I co-facilitated Alistair Cockburn’s elephant carpaccio exercise yesterday. This is an exercise to teach developers and business analysts:
- How to slice large applications into 1-day to 1-week requests, from the business perspective
- How to slice application requests into 15-30 minute work slices, from both the business and programming perspective
Previously, there had been some discussion at work about problems people were having with large stories. Coincidentally, @jtf mentioned the facilitation guide for the exercise around the same time. Looking through the guide, it covered a lot of the issues we had been talking about, and seemed like a better scope for true learning, as opposed to just pointing people to the story splitting resource. Given that the facilitation guide was so detailed, it didn’t seem too much of a stretch to have a go at running the course.
Main problem: after deciding to actually do it, I had about 2 days to prepare, and a huge amount of loose ends to tie up before I escaped work on paternity leave. Luckily, I had a very experienced business analyst to help me run the exercise: Lisa Ellis. Lisa was able to smoothly cover my lapses.
- the exercise is a very good way of teaching the reasoning and benefits of small yet complete story slices. The approach is focused on the coaching aspects of asking participants go think through the issue for themselves
- I think it was very fun for everyone. 40 minutes to go through 10 – 20 stories? Go!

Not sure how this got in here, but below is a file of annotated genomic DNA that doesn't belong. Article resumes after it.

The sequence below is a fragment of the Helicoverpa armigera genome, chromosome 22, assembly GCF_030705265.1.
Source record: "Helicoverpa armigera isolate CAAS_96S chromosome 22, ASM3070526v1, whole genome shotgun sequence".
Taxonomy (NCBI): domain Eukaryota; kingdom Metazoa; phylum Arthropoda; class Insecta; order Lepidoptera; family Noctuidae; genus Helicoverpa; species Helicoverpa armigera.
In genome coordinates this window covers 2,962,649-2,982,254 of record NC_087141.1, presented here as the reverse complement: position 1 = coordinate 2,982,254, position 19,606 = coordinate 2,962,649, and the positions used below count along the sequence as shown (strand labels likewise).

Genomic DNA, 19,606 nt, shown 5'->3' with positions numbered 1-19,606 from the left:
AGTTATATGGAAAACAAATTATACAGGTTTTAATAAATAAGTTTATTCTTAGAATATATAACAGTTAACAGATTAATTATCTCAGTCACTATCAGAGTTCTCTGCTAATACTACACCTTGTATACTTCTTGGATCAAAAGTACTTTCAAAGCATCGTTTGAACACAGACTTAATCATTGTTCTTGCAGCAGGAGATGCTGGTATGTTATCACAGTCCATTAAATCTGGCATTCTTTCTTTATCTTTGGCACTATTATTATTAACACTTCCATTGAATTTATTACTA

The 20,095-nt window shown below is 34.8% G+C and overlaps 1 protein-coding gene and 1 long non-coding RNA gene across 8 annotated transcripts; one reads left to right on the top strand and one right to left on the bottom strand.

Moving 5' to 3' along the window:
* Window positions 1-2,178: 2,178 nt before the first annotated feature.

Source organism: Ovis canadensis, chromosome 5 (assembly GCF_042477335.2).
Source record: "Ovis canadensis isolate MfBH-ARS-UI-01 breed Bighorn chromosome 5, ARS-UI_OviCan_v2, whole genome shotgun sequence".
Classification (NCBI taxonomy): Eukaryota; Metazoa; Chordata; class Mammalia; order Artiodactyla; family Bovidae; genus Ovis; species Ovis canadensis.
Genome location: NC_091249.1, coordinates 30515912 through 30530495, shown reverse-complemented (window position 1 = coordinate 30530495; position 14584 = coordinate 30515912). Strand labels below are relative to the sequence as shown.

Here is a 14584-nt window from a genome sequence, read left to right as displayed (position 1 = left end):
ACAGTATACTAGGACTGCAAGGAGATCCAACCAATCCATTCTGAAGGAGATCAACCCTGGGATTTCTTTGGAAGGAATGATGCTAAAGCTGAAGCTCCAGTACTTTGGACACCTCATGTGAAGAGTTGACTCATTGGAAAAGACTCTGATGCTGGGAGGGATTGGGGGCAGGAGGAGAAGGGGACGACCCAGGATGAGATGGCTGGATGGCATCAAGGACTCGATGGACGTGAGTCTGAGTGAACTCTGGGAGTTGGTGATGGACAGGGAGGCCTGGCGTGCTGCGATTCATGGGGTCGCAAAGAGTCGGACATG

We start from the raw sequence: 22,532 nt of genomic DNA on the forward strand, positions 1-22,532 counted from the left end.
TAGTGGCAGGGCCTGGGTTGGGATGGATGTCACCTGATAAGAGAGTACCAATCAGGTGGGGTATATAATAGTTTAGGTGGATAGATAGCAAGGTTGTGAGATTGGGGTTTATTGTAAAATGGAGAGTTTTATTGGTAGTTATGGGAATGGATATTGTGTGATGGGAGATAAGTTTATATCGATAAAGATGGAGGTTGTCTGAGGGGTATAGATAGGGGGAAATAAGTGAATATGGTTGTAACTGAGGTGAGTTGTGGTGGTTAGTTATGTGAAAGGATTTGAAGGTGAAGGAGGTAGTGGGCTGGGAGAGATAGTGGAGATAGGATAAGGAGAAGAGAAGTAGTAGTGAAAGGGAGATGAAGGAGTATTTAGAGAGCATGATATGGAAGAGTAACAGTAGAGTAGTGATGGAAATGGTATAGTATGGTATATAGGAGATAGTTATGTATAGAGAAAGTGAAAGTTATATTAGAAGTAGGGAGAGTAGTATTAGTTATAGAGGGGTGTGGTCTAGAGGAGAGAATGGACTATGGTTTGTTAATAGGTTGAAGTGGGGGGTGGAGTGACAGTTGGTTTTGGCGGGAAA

- The facilitation guide was incredibly detailed, which made it very easy to help participants reach their learning goals.
What didn’t work:
- some participants were not ready with a development environment – note to self: ensure everyone is prepared before turning up.
- I wasn’t fully prepared, and didn’t have enough answers at my fingertips, and wasn’t always quite sure about what the next steps of the exercise were. I had to refer to the notes quite a lot. Luckily Lisa was there to help.
- We ran out of time in the end, and had to cut the coding time short by 1 iteration. Interestingly enough, this actually helped highlight the benefits of small slices and prioritising by value
This was my first time running this exercise. Even with a scant 2 days notice, we had 20 people sign up. I think there’s a lot of demand yet in the company. We’ll definitely be running this exercise again (with a bit more finesse)
Carpaccio image by Manoel Petry, and used under the terms of the Attribution 2.0 Generic licence.